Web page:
Watkinsville man’s inspiration leads to yard flourishing with plants, art and beauty

As Bob Tucker walked casually through his yard on a warm April afternoon, he spied a clematis vine that had gifted its first lavishly purple flower of the spring.

 

“I want something blooming at all times of the year,” Tucker said, standing amid the plants he nurtures on his plot of land in this forested Watkinsville subdivision.

And the yard with its hydrangea, weeping cherry trees, smoke bush and giant Solomon’s Seal plants, is more than a gardener’s quilt of texture and colors. It is interspersed with outdoor art, fish homes and a place for birds to raise families. And there are the unique spots – a bog garden and a rare moss yard.

Tucker’s yard, deemed the “Inspiration Garden,” is one of five gardens in Oconee County that are part of the Second Annual Oconee Garden Tour sponsored by the Oconee Resource Council and Watkinsville Garden Club. The proceeds go to the Oconee Mentor Program and the Oconee School Gardens.

Other gardens on the tour are the Historic Garden Estate (in downtown Watkinsville), the Hungry Gnome Garden (edible garden), the Suburban Circle Garden (bird and pollinator friendly) and the Oliver Bridge Escape (Mediterranean-inspired). The tour takes place April 29 from 9 a.m. to 2 p.m. Tickets are $15 in advance or $20 on day of tour.

Tucker has lived in his home for 28 years, but it was the blizzard of 1993 that turned him into the flora and fauna wizard of Hillcrest Drive. That storm played havoc on the trees as it snapped numerous mature pine trees on what was once a thickly wooded lot.

“I couldn’t get out of the driveway and you couldn’t see the house from the road so many trees fell,” he said. When these were cleared, he removed even more pines and the sweet gum trees. With many trees now cleared, Tucker’s spade and hoe went to work. Over the intervening years, he searched nurseries for plants and he scoured antique and sales shops for unusual outdoor sculpture. With his finds, the New Jersey native relentlessly tinkered with nature on the two-acre piece of Southern land.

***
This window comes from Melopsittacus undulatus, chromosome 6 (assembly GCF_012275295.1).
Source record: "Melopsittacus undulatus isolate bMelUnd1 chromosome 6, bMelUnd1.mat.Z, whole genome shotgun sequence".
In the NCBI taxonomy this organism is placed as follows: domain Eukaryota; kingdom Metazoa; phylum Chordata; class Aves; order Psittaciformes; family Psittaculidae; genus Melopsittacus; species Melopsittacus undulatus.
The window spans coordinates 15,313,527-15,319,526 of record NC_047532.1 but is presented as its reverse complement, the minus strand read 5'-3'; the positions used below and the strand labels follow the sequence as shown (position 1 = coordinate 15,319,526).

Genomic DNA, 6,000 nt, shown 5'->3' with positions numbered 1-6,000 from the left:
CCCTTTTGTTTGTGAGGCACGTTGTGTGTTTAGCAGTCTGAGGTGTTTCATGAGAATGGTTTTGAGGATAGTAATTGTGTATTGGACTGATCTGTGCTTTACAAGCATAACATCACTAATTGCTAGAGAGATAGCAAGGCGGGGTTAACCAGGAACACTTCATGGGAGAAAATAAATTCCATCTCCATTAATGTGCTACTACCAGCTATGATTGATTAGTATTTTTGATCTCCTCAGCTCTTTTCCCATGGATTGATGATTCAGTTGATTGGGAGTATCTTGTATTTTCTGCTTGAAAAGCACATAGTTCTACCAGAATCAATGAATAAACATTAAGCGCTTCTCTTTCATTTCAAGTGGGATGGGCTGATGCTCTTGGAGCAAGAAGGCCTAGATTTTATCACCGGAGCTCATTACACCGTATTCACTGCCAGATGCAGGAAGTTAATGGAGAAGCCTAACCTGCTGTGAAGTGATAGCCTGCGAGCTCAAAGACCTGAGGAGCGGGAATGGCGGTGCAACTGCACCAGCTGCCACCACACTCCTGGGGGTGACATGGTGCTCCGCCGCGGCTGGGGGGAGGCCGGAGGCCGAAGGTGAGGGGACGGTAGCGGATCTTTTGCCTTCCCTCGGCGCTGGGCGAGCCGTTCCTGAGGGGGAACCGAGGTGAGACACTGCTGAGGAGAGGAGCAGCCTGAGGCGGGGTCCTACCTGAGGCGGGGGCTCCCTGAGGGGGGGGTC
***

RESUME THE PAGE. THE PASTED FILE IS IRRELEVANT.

“When I was in high school I took a couple of horticulture classes, so I know enough to get me in trouble,” he said with a chuckle.

A greenhouse soon was erected, where his green thumb pushed seeds into soft potting soil. In its warm confines, Tucker sprouts his heirloom tomatoes including the Big Reds, Cherokee Purples and the Box Car Willies.

“I got carried away with my tomato plants,” he remarked about the dozens and dozens of plants crowding the shelves.

Then there is the unique moss yard growing under an expanse of summertime shade that provides a uniquely textured look to the ground. And it never needs mowing.

“It’s been tough,” Tucker said about growing such an expanse of moss. “It’s taken like six years to do this. Every day I’m out here with the blower blowing it off and keeping it damp and clean.”

In one area, he has bird houses stationed atop live trees cut as posts. Small limbs are beginning to grow and embrace the boxes.

Amid the garden that makes up his backyard are three koi ponds with large orange-and-yellow fish. Then there is the sprinkling of colorful solar light fixtures that bring sparkle to the night. Motion comes to the yard when the numerous whirligigs spin on the surf of wind.

In one spot near the house, he dug a deep hole, fitted the sides with a liner and filled it with peat moss. The spot is kept saturated with water as it provides a home for his “bog garden” flowers.

Tucker’s collection of yard art range from pieces made by local artists such as Loretta Eby and Leigh Ellis to a blue bottle tree made by a folk artist in the North Georgia mountains.

Keeping his extravagant garden aglow takes labor, but Tucker said he finds himself immersed daily in his hobby.

“I love it,” the gardener said.

For more information or tickets on the garden tour call (706) 769-4974.

 

More